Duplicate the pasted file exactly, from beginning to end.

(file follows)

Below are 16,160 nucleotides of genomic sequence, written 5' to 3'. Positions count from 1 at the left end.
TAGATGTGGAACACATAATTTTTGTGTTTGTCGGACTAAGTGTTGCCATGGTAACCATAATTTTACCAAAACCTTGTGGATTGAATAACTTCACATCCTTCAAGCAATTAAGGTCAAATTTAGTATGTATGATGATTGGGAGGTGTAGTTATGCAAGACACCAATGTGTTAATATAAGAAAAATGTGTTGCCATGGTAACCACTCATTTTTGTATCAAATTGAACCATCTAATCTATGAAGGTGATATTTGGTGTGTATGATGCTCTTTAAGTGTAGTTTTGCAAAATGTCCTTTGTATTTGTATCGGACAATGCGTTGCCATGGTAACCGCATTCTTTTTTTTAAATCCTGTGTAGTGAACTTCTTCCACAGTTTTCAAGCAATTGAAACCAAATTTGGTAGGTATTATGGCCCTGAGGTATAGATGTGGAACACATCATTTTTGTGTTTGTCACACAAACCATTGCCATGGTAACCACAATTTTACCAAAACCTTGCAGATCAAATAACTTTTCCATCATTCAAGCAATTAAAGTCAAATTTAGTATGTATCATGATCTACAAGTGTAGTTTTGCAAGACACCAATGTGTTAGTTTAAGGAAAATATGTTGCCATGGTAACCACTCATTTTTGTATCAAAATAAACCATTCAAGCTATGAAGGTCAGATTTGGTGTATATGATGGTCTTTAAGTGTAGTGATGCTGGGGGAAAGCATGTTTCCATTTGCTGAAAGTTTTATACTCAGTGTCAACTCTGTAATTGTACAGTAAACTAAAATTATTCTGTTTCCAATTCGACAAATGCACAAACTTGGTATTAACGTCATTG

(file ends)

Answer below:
Below are 16,160 nucleotides of genomic sequence, written 5' to 3'. Positions count from 1 at the left end.
TAGATGTGGAACACATAATTTTTGTGTTTGTCGGACTAAGTGTTGCCATGGTAACCATAATTTTACCAAAACCTTGTGGATTGAATAACTTCACATCCTTCAAGCAATTAAGGTCAAATTTAGTATGTATGATGATTGGGAGGTGTAGTTATGCAAGACACCAATGTGTTAATATAAGAAAAATGTGTTGCCATGGTAACCACTCATTTTTGTATCAAATTGAACCATCTAATCTATGAAGGTGATATTTGGTGTGTATGATGCTCTTTAAGTGTAGTTTTGCAAAATGTCCTTTGTATTTGTATCGGACAATGCGTTGCCATGGTAACCGCATTCTTTTTTTTAAATCCTGTGTAGTGAACTTCTTCCACAGTTTTCAAGCAATTGAAACCAAATTTGGTAGGTATTATGGCCCTGAGGTATAGATGTGGAACACATCATTTTTGTGTTTGTCACACAAACCATTGCCATGGTAACCACAATTTTACCAAAACCTTGCAGATCAAATAACTTTTCCATCATTCAAGCAATTAAAGTCAAATTTAGTATGTATCATGATCTACAAGTGTAGTTTTGCAAGACACCAATGTGTTAGTTTAAGGAAAATATGTTGCCATGGTAACCACTCATTTTTGTATCAAAATAAACCATTCAAGCTATGAAGGTCAGATTTGGTGTATATGATGGTCTTTAAGTGTAGTGATGCTGGGGGAAAGCATGTTTCCATTTGCTGAAAGTTTTATACTCAGTGTCAACTCTGTAATTGTACAGTAAACTAAAATTATTCTGTTTCCAATTCGACAAATGCACAAACTTGGTATTAACGTCATTG